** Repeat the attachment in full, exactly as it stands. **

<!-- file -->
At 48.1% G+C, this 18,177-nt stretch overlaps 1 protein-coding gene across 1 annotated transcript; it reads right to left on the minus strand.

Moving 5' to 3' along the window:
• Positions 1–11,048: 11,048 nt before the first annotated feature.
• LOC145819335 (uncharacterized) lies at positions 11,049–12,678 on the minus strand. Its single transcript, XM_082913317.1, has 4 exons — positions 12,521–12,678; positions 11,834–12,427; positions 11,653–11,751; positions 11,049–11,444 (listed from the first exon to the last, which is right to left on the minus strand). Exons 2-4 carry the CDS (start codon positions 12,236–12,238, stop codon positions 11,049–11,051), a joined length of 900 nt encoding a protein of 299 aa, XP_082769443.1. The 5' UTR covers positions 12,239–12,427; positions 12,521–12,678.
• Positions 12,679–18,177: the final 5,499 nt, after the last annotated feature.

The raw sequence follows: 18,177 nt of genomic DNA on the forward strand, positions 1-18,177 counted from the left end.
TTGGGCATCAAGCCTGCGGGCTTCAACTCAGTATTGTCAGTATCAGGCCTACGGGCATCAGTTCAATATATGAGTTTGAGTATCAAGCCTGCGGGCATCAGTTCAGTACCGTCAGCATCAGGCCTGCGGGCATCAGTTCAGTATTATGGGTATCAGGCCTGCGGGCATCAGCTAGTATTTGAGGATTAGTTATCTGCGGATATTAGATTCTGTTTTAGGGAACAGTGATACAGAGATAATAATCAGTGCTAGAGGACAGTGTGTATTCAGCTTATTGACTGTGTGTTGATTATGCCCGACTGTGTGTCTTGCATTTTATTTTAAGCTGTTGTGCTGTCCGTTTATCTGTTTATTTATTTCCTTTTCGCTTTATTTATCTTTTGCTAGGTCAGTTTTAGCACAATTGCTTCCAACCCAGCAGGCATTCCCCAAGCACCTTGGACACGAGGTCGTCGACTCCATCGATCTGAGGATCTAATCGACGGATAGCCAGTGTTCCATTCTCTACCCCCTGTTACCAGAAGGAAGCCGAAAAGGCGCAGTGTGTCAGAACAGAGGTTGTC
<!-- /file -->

At 48.1% G+C, this 18,177-nt stretch overlaps 1 protein-coding gene across 1 annotated transcript; it reads right to left on the minus strand.

Moving 5' to 3' along the window:
• Positions 1–11,048: 11,048 nt before the first annotated feature.
• LOC145819335 (uncharacterized) lies at positions 11,049–12,678 on the minus strand. Its single transcript, XM_082913317.1, has 4 exons — positions 12,521–12,678; positions 11,834–12,427; positions 11,653–11,751; positions 11,049–11,444 (listed from the first exon to the last, which is right to left on the minus strand). Exons 2-4 carry the CDS (start codon positions 12,236–12,238, stop codon positions 11,049–11,051), a joined length of 900 nt encoding a protein of 299 aa, XP_082769443.1. The 5' UTR covers positions 12,239–12,427; positions 12,521–12,678.
• Positions 12,679–18,177: the final 5,499 nt, after the last annotated feature.

The raw sequence follows: 18,177 nt of genomic DNA on the forward strand, positions 1-18,177 counted from the left end.
TTGGGCATCAAGCCTGCGGGCTTCAACTCAGTATTGTCAGTATCAGGCCTACGGGCATCAGTTCAATATATGAGTTTGAGTATCAAGCCTGCGGGCATCAGTTCAGTACCGTCAGCATCAGGCCTGCGGGCATCAGTTCAGTATTATGGGTATCAGGCCTGCGGGCATCAGCTAGTATTTGAGGATTAGTTATCTGCGGATATTAGATTCTGTTTTAGGGAACAGTGATACAGAGATAATAATCAGTGCTAGAGGACAGTGTGTATTCAGCTTATTGACTGTGTGTTGATTATGCCCGACTGTGTGTCTTGCATTTTATTTTAAGCTGTTGTGCTGTCCGTTTATCTGTTTATTTATTTCCTTTTCGCTTTATTTATCTTTTGCTAGGTCAGTTTTAGCACAATTGCTTCCAACCCAGCAGGCATTCCCCAAGCACCTTGGACACGAGGTCGTCGACTCCATCGATCTGAGGATCTAATCGACGGATAGCCAGTGTTCCATTCTCTACCCCCTGTTACCAGAAGGAAGCCGAAAAGGCGCAGTGTGTCAGAACAGAGGTTGTC